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Cutting edge technology puts shops on the forefront of production. But the cost for increased speed and more precise manufacturing usually comes at a hefty price. Enter Toyoda’s Remanufactured Products Division (RPD). Instead of investing in a new machine to replace outdated models, this facility has found a way to breathe new life into old machines for a fraction of the cost of buying new.
Located in Wixom, Michigan, RPD rebuilds and remanufactures machining centers, and specializes in rebuilding cylindrical grinding machines for automotive OEMs and high-volume parts suppliers. One of the many specialties of the company is retrofitting new CNC controls on older model machines. RPD is currently working on its second pin grinding machine from a top American automotive company. This machine is one of many retrofits the facility will be completing in 2012.
The automotive company’s existing machines came into RPD as 15- to 20-year-old machines in need of complete remanufacturing. The existing controls contained obsolete hardware, RPD Operations Manager Vladimir Margolin said, making it difficult for the customer to stock replacement parts. If components were to fail on the controls, the machine would be out of commission. “We needed to upgrade the controls in order to keep up with the technology,” he added.
For this project, RPD is updating the older controls to Toyoda’s latest GC50 controls. The 12.1” touch panel, color screen displays allow for 64 different parts to be made on the grinding machines. According to Margolin, the great advantages GC50 controls offer are that they can control 18 axes — with six of them moving simultaneously — and that the NC block processing time is a mere .2 milliseconds.
The new display is also more conversational, taking operators through the process step-by-step, allowing them to input all the information they need on a single screen. The GC50’s single display — compared to the multiple screens operators are used to checking — allows shops to streamline operations. This increases a shop’s productivity, Margolin said, because operators no longer have to walk back and forth between displays to know they’re running a good part. The new controls also include in-process gauge feedback, making the machines capable of automated production.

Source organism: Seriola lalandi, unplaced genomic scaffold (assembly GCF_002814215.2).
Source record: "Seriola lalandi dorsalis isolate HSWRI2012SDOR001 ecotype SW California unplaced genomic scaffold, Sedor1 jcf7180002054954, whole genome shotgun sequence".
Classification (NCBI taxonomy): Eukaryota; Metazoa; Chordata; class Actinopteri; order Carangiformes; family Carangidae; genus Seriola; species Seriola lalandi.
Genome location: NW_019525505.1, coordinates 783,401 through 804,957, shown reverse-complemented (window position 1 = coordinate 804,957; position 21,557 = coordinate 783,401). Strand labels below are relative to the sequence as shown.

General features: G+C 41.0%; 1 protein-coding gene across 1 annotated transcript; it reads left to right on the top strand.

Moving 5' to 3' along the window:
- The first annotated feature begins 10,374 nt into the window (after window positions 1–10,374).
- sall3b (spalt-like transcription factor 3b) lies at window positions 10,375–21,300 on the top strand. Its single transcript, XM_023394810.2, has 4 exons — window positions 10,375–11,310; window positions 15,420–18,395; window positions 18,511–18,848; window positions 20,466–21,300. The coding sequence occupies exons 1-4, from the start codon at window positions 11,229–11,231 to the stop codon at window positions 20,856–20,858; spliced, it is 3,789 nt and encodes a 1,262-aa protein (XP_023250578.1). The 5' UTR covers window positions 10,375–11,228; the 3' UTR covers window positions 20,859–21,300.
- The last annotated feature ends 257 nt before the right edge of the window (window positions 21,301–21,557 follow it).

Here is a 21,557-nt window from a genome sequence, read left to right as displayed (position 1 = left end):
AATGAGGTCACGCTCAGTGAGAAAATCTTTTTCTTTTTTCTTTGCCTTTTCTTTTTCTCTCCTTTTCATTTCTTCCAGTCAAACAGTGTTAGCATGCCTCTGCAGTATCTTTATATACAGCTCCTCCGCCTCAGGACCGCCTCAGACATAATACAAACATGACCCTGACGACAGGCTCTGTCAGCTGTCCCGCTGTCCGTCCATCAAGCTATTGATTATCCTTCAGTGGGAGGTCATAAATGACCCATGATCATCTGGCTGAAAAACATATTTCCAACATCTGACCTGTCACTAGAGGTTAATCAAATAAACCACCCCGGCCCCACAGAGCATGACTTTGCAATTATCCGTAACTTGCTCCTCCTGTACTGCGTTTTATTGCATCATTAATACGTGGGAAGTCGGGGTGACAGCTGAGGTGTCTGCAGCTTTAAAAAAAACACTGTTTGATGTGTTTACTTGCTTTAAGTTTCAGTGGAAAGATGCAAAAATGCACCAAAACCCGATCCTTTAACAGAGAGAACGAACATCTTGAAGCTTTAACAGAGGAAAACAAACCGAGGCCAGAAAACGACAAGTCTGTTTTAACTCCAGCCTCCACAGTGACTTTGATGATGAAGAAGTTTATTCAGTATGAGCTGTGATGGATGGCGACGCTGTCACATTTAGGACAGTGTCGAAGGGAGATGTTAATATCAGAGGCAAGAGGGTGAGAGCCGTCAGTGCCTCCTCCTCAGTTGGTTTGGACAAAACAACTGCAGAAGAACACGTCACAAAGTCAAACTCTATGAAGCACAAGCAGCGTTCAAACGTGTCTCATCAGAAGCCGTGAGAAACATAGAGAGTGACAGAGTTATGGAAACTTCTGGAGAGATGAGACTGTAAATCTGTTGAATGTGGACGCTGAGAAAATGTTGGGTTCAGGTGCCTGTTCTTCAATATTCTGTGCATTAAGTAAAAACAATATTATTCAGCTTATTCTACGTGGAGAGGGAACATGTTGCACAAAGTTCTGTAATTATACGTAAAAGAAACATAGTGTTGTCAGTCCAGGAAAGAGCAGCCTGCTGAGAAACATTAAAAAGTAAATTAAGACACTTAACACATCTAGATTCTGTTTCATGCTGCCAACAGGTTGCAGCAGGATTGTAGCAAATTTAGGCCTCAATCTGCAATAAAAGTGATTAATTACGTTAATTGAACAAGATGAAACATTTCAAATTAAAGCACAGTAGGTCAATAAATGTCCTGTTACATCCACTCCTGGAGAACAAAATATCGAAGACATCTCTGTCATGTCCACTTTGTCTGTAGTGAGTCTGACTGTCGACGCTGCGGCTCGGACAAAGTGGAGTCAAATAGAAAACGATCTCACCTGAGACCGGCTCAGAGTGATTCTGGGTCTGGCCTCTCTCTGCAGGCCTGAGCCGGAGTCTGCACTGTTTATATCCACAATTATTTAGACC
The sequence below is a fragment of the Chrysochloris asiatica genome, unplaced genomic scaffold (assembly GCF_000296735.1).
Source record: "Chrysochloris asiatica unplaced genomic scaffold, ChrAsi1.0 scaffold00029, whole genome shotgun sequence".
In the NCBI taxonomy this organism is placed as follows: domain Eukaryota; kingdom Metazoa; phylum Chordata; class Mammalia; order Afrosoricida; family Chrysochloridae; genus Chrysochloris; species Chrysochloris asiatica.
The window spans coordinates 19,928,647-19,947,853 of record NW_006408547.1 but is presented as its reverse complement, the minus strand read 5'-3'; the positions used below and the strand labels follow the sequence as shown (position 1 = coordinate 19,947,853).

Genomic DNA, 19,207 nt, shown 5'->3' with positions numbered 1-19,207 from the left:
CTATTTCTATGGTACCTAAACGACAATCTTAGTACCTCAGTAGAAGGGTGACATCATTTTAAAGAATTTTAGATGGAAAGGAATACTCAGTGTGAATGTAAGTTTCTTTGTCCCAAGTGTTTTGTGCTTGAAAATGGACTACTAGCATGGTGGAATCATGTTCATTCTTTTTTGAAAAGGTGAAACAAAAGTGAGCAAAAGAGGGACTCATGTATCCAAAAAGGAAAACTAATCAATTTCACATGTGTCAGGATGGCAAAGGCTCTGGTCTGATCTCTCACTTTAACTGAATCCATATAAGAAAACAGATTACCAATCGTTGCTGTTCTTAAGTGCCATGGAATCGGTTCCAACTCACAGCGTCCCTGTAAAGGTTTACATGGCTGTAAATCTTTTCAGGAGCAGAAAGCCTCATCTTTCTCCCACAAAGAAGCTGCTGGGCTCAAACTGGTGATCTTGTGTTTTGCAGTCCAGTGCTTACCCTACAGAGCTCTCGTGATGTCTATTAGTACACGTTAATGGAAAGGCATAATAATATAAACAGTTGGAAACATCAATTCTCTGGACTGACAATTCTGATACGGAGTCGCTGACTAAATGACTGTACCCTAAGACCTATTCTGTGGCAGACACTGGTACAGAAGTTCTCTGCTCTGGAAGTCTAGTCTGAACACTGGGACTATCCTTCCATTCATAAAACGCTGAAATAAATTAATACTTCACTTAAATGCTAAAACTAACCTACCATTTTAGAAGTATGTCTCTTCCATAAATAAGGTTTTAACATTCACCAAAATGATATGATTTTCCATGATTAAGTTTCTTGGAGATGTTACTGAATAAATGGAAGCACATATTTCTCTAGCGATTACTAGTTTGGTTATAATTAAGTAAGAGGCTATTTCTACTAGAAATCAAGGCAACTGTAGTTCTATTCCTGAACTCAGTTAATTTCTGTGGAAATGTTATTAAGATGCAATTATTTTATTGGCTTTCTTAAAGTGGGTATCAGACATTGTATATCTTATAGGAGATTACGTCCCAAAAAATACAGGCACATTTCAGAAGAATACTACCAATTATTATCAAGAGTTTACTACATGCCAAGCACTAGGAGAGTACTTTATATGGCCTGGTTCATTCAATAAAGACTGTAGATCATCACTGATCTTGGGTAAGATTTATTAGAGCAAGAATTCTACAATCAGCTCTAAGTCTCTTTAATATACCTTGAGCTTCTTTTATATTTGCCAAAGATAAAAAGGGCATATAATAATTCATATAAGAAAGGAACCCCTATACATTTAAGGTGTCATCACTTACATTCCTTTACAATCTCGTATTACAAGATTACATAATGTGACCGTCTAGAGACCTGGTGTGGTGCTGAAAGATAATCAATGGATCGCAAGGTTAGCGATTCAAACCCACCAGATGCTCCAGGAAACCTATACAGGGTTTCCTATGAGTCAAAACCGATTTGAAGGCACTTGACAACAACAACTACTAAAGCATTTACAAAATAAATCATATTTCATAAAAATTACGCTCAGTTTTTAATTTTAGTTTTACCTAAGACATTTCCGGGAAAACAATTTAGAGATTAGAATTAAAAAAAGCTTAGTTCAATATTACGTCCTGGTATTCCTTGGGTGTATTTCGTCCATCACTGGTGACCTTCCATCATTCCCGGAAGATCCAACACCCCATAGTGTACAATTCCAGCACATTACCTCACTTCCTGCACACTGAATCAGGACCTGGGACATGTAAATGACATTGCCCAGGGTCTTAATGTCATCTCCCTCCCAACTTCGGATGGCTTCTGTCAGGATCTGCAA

Other conveniences of the retrofit can be seen in the new controls’ accessibility. GC50 controls have built-in USB drives and Internet access. “You don’t have to have a special drive or cabling,” Margolin said of the Windows-based GC50 controls. In fact, a part program could be put on a USB flash drive and given to an operator who only has to load the program into the machine — with no math or calculations needed on the operator’s end. With proper computer software, Internet access allows shop owners to see the machine’s production numbers, cycle time, part accuracy, and part quality from a remote location. RPD can also custom program controls with features such as on-screen part drawings.
A control retrofit makes a machine much more reliable, Margolin said. AC or DC servo motors are replaced with digital servo motors and associated amplifiers, making the controls less susceptible to noise. These digital replacements reduce the number of mechanical parts, so there are fewer pieces that can go wrong down the road.
This automotive customer’s machines are also being completely remanufactured by RPD. Some degree of remanufacturing is not uncommon when retrofitting a machine with new controls because mechanical work is usually needed on older machines, Margolin said. For this project, RPD is rebuilding all subassemblies on the machines, which includes the work-head, foot-stock, and wheel dressing mechanism. The machines are stripped down to their base castings and rebuilt to OEM specifications.
For remanufactures and repairs, RPD orders parts directly from JTEKT (Toyoda’s parent company), domestic distributors, and the original manufacturers—if possible. RPD understands that shops stock OEM replacement parts and cannot afford to wait days for the right part to arrive to fix a broken machine. To keep customers’ costs down, the facility will also reuse existing parts that won’t affect the performance of the machine.
After all work is completed, RPD puts the machine through a testing and run-off process to ensure all components are working properly. SPC run-offs are typically completed along with 24-hour mean time between failure run, which ensures machine quality is achieved. RPD plans accordingly for this process to make sure the machine is in its best condition before returning to the customer. “We never just slap the stuff in and call it done,” Margolin said, “We know that’s never the case.”